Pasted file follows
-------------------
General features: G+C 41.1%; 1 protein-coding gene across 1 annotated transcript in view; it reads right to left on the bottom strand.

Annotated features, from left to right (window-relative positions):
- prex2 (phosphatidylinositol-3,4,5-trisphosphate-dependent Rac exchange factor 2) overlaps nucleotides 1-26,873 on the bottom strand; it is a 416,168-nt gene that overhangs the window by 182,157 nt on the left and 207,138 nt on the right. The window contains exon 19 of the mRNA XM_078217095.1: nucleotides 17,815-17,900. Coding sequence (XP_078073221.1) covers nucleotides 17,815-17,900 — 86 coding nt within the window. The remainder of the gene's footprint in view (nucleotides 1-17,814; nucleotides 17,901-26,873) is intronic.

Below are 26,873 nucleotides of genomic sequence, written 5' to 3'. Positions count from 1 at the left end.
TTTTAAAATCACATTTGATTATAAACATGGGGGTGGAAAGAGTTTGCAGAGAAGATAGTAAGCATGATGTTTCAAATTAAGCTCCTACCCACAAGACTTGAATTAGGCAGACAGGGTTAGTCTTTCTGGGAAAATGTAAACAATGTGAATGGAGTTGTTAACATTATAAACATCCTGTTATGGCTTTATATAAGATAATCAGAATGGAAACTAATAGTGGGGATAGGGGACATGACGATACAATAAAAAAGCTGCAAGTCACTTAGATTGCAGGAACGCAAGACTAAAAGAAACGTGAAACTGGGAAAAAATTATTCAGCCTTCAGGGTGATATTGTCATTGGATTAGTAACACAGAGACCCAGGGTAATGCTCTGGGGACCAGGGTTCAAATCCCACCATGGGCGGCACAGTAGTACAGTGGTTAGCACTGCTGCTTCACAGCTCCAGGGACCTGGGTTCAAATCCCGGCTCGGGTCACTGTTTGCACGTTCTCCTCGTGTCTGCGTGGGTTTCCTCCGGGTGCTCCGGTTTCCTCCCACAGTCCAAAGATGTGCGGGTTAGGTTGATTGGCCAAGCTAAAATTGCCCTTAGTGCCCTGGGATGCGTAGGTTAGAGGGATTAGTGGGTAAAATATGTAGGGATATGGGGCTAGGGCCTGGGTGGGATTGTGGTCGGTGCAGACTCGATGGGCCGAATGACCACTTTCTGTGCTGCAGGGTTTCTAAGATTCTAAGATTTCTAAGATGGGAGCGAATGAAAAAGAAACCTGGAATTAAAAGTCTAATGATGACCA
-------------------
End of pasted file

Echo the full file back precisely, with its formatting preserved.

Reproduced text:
General features: G+C 41.1%; 1 protein-coding gene across 1 annotated transcript in view; it reads right to left on the bottom strand.

Annotated features, from left to right (window-relative positions):
- prex2 (phosphatidylinositol-3,4,5-trisphosphate-dependent Rac exchange factor 2) overlaps nucleotides 1-26,873 on the bottom strand; it is a 416,168-nt gene that overhangs the window by 182,157 nt on the left and 207,138 nt on the right. The window contains exon 19 of the mRNA XM_078217095.1: nucleotides 17,815-17,900. Coding sequence (XP_078073221.1) covers nucleotides 17,815-17,900 — 86 coding nt within the window. The remainder of the gene's footprint in view (nucleotides 1-17,814; nucleotides 17,901-26,873) is intronic.

Below are 26,873 nucleotides of genomic sequence, written 5' to 3'. Positions count from 1 at the left end.
TTTTAAAATCACATTTGATTATAAACATGGGGGTGGAAAGAGTTTGCAGAGAAGATAGTAAGCATGATGTTTCAAATTAAGCTCCTACCCACAAGACTTGAATTAGGCAGACAGGGTTAGTCTTTCTGGGAAAATGTAAACAATGTGAATGGAGTTGTTAACATTATAAACATCCTGTTATGGCTTTATATAAGATAATCAGAATGGAAACTAATAGTGGGGATAGGGGACATGACGATACAATAAAAAAGCTGCAAGTCACTTAGATTGCAGGAACGCAAGACTAAAAGAAACGTGAAACTGGGAAAAAATTATTCAGCCTTCAGGGTGATATTGTCATTGGATTAGTAACACAGAGACCCAGGGTAATGCTCTGGGGACCAGGGTTCAAATCCCACCATGGGCGGCACAGTAGTACAGTGGTTAGCACTGCTGCTTCACAGCTCCAGGGACCTGGGTTCAAATCCCGGCTCGGGTCACTGTTTGCACGTTCTCCTCGTGTCTGCGTGGGTTTCCTCCGGGTGCTCCGGTTTCCTCCCACAGTCCAAAGATGTGCGGGTTAGGTTGATTGGCCAAGCTAAAATTGCCCTTAGTGCCCTGGGATGCGTAGGTTAGAGGGATTAGTGGGTAAAATATGTAGGGATATGGGGCTAGGGCCTGGGTGGGATTGTGGTCGGTGCAGACTCGATGGGCCGAATGACCACTTTCTGTGCTGCAGGGTTTCTAAGATTCTAAGATTTCTAAGATGGGAGCGAATGAAAAAGAAACCTGGAATTAAAAGTCTAATGATGACCA